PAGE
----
A portable insect controller including a electrified alternately polarized grid surrounding the light emitting area of a camping lantern. Top and bottom rings spaced apart with bars extending upward from the bottom ring and downward from the top ring comprise the grid. A grid bracket includes grid posts attached to the bottom ring extending downward to a collar which is secured to the lantern. A base supports the lantern and houses a power supply which includes a converter connected to a power source for stepping up the voltage. Safety interconnect strap connects the power supply to the grid and overlaps the filling spout of the lantern. A standing high voltage wave is alternately polarized on the bars and arcs between adjacent bars when an insect enters the region between two bars, thus killing the insect.
FIG. 1 is a cross-sectional side view of the portable electronic insect controller of this invention;
FIG. 2 is an exploded top view of the grid assembly of the present invention;
FIG. 3 is an exploded perspective view of one-half of the grid assembly;
FIG. 4. is a partial cross-sectional view taken along lines 4--4 of FIG. 1;
FIG. 5 is a partial cross-sectional view taken along lines 5--5 of FIG. 1;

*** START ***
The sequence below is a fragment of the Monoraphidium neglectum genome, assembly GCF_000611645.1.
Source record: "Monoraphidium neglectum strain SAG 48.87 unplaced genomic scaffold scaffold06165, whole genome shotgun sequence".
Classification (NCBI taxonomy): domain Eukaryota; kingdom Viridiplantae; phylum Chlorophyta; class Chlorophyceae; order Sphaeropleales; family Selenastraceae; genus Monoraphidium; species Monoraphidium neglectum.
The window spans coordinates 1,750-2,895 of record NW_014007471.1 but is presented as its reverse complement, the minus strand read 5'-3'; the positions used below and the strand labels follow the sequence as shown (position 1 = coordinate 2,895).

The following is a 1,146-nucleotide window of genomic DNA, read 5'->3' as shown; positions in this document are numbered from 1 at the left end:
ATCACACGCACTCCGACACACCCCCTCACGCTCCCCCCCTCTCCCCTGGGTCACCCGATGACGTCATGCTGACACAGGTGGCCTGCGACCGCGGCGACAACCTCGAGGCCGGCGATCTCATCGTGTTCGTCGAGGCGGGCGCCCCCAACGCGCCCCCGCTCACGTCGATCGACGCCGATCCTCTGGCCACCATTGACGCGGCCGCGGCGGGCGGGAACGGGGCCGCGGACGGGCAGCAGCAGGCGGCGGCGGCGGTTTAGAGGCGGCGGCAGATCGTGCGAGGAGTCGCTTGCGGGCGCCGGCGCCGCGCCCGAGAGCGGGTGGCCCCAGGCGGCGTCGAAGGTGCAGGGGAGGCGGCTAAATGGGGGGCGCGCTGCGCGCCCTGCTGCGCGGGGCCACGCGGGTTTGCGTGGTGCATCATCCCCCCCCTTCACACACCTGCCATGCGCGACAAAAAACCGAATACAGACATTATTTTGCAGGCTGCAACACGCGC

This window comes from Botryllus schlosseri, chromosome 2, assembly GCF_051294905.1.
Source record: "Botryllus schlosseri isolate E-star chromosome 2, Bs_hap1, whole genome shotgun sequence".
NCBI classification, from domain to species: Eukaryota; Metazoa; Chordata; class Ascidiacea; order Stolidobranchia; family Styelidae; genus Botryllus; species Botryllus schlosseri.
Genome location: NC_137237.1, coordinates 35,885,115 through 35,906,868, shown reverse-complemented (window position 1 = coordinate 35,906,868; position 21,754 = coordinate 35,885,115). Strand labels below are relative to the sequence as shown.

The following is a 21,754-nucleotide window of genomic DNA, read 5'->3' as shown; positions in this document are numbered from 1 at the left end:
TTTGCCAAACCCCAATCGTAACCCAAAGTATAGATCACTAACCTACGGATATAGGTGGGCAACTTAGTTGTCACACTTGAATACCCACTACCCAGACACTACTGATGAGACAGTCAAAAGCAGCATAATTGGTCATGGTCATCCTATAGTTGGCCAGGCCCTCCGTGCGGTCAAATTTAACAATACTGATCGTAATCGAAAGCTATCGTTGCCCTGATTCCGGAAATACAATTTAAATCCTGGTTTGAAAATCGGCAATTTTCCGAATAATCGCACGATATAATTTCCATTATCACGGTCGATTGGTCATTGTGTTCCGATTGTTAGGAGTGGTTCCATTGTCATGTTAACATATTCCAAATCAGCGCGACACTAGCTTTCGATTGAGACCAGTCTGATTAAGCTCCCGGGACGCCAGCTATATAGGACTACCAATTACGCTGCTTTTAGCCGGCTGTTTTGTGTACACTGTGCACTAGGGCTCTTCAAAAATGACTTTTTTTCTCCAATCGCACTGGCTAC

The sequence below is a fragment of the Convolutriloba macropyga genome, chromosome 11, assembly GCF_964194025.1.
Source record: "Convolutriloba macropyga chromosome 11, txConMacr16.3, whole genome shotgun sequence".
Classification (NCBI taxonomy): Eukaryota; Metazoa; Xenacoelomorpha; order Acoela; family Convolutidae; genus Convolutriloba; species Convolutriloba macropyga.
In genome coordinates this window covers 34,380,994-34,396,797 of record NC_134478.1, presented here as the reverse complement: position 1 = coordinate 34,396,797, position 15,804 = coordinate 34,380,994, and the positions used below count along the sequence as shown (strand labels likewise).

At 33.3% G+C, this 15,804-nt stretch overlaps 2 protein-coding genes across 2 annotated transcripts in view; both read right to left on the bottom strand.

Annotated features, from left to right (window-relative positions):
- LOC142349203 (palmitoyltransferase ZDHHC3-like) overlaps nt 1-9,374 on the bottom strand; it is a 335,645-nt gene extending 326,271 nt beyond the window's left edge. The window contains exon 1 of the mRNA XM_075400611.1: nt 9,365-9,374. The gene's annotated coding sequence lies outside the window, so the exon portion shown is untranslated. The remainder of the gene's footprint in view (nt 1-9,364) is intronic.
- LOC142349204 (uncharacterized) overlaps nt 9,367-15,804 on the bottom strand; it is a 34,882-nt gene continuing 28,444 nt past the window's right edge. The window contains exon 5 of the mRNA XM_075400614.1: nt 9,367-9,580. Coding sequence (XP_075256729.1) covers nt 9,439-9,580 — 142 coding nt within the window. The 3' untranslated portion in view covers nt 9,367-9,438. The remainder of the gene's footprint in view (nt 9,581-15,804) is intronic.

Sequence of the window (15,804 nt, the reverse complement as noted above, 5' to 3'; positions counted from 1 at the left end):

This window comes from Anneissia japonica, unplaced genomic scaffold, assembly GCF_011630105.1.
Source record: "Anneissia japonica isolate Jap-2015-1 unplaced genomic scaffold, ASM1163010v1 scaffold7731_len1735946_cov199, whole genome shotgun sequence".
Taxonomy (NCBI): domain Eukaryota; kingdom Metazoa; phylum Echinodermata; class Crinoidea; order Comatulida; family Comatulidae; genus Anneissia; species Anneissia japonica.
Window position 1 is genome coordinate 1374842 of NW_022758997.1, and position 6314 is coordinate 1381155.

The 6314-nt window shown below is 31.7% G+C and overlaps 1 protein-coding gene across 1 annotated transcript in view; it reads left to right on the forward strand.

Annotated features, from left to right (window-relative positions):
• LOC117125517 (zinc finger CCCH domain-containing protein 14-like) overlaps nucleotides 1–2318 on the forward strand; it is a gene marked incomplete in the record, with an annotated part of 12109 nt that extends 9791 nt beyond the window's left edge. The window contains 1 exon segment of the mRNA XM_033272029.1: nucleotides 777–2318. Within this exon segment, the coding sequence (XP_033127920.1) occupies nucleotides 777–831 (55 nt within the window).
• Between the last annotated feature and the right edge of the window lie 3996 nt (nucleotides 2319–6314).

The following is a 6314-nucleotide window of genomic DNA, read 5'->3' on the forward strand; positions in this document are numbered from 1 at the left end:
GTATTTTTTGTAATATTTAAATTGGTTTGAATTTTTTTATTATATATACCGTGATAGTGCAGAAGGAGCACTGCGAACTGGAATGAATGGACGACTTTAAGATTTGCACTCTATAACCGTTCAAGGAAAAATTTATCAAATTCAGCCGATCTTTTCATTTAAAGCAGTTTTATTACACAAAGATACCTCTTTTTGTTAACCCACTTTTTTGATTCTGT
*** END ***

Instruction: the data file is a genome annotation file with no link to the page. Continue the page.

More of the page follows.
FIG. 6 is a cross-sectional view taken along lines 6--6 of FIG. 1;
FIG. 7 is a cross-sectional view taken along lines 7--7 of FIG. 6; and
FIG. 8 is a block diagram illustrating the power supply equipment.
Referring now to the drawings wherein like referenece numerals designate identical or corresponding parts throughout the several views, the portable electronic insect controller of the present invention is illustrated generally at 10 in FIG. 1.
The insect controller 10 (FIGS. 1, 3, 6 and 8) includes generally an electrified grid assembly 12 secured to a conventional liquid fuel camping lantern 14 by a grid bracket 16. A power supply 18 is housed in a base 20 and is electrically connected to the grid 12 by a safety interconnect strap 22 and a guard 24 overlays the grid 12.